Of course, you should do whatever you can to assist the landlord in finding a new tenant. You can work with the landlord to advertise the property and allow the landlord to show the property while making sure it is as presentable as possible. Your working as a team with your landlord can be very important and likely will result in the landlord being able to re-lease the property sooner, which is ultimately in your best interests.
Your situation is all too common in the challenging economic times we face, and many people may think that there should be laws that allow tenants to just walk away from their commitment when they lose their job. But tenants aren’t the only ones suffering. Many landlords have or will lose their rental investment properties because their tenants stop paying the rent and the landlords are unable to re-lease the property.
Most landlords are not wealthy retired people with trust funds but people in our community with jobs and businesses that are also having financial difficulties. What if your landlord had lost his job and needed to find other sources of additional income? Would it then be acceptable for the landlord to attempt to violate your two-year lease and raise your rent based on their personal financial needs? Landlords and tenants need to work together now more than ever and be as reasonable and considerate as possible.
My suggestion is that with the uncertainty in our job market for most people at this time, it is better to stick with short-term leases or month-to-month rental agreements. Most landlords prefer long-term leases, but they also realize that the lease is not worth the paper it is written on if the tenant just simply cannot pay the rent.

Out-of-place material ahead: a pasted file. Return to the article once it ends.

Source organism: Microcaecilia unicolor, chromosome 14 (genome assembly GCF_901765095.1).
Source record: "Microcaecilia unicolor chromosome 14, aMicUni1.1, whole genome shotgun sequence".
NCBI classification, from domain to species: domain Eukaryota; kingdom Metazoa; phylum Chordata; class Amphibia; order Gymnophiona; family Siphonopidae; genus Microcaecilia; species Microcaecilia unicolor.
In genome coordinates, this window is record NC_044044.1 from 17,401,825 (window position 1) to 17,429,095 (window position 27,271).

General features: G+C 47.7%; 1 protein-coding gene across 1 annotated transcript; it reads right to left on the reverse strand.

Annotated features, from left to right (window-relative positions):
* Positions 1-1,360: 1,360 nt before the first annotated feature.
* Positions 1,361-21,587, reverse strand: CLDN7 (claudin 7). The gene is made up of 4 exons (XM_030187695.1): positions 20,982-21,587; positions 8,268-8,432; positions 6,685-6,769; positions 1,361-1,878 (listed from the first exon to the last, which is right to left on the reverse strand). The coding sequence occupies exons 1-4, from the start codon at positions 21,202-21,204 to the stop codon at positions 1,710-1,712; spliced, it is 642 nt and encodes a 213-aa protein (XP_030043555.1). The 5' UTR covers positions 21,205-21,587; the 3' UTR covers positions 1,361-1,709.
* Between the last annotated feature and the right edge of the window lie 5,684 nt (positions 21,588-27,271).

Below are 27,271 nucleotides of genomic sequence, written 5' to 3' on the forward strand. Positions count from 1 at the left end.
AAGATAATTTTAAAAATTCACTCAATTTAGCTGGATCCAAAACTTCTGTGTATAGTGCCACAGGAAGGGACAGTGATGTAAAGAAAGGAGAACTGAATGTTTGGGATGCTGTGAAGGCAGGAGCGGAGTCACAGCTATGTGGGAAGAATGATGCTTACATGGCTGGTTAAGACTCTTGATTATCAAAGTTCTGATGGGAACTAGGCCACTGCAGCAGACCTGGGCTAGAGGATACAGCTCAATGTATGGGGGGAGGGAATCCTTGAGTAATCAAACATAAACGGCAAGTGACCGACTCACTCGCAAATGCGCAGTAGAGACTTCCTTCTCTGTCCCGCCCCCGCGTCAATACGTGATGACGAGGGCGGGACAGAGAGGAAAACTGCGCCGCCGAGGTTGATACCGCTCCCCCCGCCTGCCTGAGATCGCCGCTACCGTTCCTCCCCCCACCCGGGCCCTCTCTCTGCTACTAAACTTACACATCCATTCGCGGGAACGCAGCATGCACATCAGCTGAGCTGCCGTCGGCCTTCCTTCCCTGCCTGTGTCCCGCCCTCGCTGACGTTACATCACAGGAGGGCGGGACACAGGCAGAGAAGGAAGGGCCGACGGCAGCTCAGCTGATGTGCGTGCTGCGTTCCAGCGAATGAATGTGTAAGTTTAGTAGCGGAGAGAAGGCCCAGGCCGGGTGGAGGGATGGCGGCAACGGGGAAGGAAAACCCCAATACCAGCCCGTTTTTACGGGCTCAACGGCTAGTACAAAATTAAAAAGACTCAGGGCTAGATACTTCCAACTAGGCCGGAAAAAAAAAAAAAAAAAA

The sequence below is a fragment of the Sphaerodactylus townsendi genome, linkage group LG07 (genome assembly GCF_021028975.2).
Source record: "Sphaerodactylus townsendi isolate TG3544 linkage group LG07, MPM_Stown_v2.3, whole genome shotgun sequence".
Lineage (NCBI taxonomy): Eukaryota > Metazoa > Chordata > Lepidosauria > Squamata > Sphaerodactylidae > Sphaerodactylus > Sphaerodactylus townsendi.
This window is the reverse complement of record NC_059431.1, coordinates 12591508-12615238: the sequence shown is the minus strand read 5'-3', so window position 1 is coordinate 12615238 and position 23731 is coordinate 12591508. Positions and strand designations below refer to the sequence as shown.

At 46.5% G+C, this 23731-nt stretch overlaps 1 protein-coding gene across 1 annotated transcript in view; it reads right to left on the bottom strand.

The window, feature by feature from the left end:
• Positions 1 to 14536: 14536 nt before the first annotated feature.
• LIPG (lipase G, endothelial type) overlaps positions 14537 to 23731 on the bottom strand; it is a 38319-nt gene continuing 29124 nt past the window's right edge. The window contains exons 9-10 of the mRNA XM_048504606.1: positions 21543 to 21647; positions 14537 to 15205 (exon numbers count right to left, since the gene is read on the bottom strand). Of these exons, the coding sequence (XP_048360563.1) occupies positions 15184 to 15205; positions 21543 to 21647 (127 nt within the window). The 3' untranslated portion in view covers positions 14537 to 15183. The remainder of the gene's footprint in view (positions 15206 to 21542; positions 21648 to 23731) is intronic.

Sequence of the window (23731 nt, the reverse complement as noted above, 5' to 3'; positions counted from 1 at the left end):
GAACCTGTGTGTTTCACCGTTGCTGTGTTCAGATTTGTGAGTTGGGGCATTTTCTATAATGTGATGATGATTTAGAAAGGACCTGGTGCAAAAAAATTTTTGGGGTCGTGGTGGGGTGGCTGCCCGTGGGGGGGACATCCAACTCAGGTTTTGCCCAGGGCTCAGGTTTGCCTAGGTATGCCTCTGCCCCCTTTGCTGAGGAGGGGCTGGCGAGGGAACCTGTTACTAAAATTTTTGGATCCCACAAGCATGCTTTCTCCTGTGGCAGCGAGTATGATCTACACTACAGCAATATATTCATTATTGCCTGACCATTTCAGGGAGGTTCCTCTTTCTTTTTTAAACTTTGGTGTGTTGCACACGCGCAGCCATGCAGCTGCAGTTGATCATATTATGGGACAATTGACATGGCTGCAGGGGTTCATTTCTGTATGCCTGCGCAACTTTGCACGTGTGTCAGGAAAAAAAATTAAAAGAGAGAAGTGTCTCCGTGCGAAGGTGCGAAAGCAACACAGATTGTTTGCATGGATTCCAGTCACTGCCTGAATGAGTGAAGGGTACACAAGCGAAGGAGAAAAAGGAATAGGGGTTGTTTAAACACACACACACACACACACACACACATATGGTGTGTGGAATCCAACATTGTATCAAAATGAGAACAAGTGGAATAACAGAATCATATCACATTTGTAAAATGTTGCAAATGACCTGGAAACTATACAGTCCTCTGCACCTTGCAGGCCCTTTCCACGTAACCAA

Also, the rental market in many areas of the country is softer with high vacancies, and landlords are anxious to fill their rental units. Therefore, tenants have much more negotiating power than they often realize and should take advantage by agreeing to commit only to a short-term lease or month-to-month agreement. Or tenants may be able to negotiate a “lease break” clause that would allow them to leave under certain circumstances such as the loss of a job or a job transfer. Often these clauses will require the forfeiture of the security deposit or a minimum notice (like 60 days) but that is much better than being legally obligated under a long-term lease.
This column on issues confronting tenants and landlords is written by property manager Robert Griswold, author of “Property Management for Dummies” and “Property Management Kit for Dummies” and co-author of “Real Estate Investing for Dummies.”
E-mail your questions to Rental Q&A at firstname.lastname@example.org. Questions should be brief and cannot be answered individually.
Copyright 2010 Inman News
See Robert Griswold’s feature, Criminal Record Puts Squeeze on Renters.